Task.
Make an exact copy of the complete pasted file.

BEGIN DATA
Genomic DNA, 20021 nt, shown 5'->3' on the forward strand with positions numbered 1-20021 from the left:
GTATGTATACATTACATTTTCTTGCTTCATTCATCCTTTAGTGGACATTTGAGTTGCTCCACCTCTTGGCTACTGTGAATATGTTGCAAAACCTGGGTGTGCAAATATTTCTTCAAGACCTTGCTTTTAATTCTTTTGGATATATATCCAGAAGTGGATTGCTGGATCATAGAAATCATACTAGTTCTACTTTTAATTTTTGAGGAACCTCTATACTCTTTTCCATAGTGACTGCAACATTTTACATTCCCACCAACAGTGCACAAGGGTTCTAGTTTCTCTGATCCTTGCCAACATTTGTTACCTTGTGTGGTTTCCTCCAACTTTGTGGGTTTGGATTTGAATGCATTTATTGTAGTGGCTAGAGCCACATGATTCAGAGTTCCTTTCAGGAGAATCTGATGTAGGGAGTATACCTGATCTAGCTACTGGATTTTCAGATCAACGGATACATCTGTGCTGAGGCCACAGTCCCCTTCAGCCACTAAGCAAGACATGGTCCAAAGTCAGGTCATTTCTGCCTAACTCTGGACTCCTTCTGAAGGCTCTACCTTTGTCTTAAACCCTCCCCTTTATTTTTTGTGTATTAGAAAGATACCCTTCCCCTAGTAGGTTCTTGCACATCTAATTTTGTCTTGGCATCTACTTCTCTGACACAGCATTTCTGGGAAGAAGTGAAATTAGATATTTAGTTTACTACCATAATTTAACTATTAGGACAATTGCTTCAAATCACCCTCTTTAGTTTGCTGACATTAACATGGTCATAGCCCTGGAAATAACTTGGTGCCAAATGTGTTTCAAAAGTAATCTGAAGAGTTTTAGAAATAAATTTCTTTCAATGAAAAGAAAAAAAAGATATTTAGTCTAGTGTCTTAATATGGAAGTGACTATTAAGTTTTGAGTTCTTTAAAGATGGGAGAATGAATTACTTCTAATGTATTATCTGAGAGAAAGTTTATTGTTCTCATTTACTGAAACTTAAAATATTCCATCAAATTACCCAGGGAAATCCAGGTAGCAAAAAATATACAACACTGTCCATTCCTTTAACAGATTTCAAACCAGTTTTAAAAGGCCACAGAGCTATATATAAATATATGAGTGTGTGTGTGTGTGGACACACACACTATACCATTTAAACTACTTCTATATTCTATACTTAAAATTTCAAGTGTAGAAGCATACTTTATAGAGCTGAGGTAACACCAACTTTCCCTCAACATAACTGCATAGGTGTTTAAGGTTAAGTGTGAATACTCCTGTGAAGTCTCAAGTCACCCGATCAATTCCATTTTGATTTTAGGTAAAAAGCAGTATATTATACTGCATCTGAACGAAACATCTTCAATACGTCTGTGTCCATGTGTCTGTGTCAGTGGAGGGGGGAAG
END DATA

Genomic DNA, 20021 nt, shown 5'->3' on the forward strand with positions numbered 1-20021 from the left:
GTATGTATACATTACATTTTCTTGCTTCATTCATCCTTTAGTGGACATTTGAGTTGCTCCACCTCTTGGCTACTGTGAATATGTTGCAAAACCTGGGTGTGCAAATATTTCTTCAAGACCTTGCTTTTAATTCTTTTGGATATATATCCAGAAGTGGATTGCTGGATCATAGAAATCATACTAGTTCTACTTTTAATTTTTGAGGAACCTCTATACTCTTTTCCATAGTGACTGCAACATTTTACATTCCCACCAACAGTGCACAAGGGTTCTAGTTTCTCTGATCCTTGCCAACATTTGTTACCTTGTGTGGTTTCCTCCAACTTTGTGGGTTTGGATTTGAATGCATTTATTGTAGTGGCTAGAGCCACATGATTCAGAGTTCCTTTCAGGAGAATCTGATGTAGGGAGTATACCTGATCTAGCTACTGGATTTTCAGATCAACGGATACATCTGTGCTGAGGCCACAGTCCCCTTCAGCCACTAAGCAAGACATGGTCCAAAGTCAGGTCATTTCTGCCTAACTCTGGACTCCTTCTGAAGGCTCTACCTTTGTCTTAAACCCTCCCCTTTATTTTTTGTGTATTAGAAAGATACCCTTCCCCTAGTAGGTTCTTGCACATCTAATTTTGTCTTGGCATCTACTTCTCTGACACAGCATTTCTGGGAAGAAGTGAAATTAGATATTTAGTTTACTACCATAATTTAACTATTAGGACAATTGCTTCAAATCACCCTCTTTAGTTTGCTGACATTAACATGGTCATAGCCCTGGAAATAACTTGGTGCCAAATGTGTTTCAAAAGTAATCTGAAGAGTTTTAGAAATAAATTTCTTTCAATGAAAAGAAAAAAAAGATATTTAGTCTAGTGTCTTAATATGGAAGTGACTATTAAGTTTTGAGTTCTTTAAAGATGGGAGAATGAATTACTTCTAATGTATTATCTGAGAGAAAGTTTATTGTTCTCATTTACTGAAACTTAAAATATTCCATCAAATTACCCAGGGAAATCCAGGTAGCAAAAAATATACAACACTGTCCATTCCTTTAACAGATTTCAAACCAGTTTTAAAAGGCCACAGAGCTATATATAAATATATGAGTGTGTGTGTGTGTGGACACACACACTATACCATTTAAACTACTTCTATATTCTATACTTAAAATTTCAAGTGTAGAAGCATACTTTATAGAGCTGAGGTAACACCAACTTTCCCTCAACATAACTGCATAGGTGTTTAAGGTTAAGTGTGAATACTCCTGTGAAGTCTCAAGTCACCCGATCAATTCCATTTTGATTTTAGGTAAAAAGCAGTATATTATACTGCATCTGAACGAAACATCTTCAATACGTCTGTGTCCATGTGTCTGTGTCAGTGGAGGGGGGAAG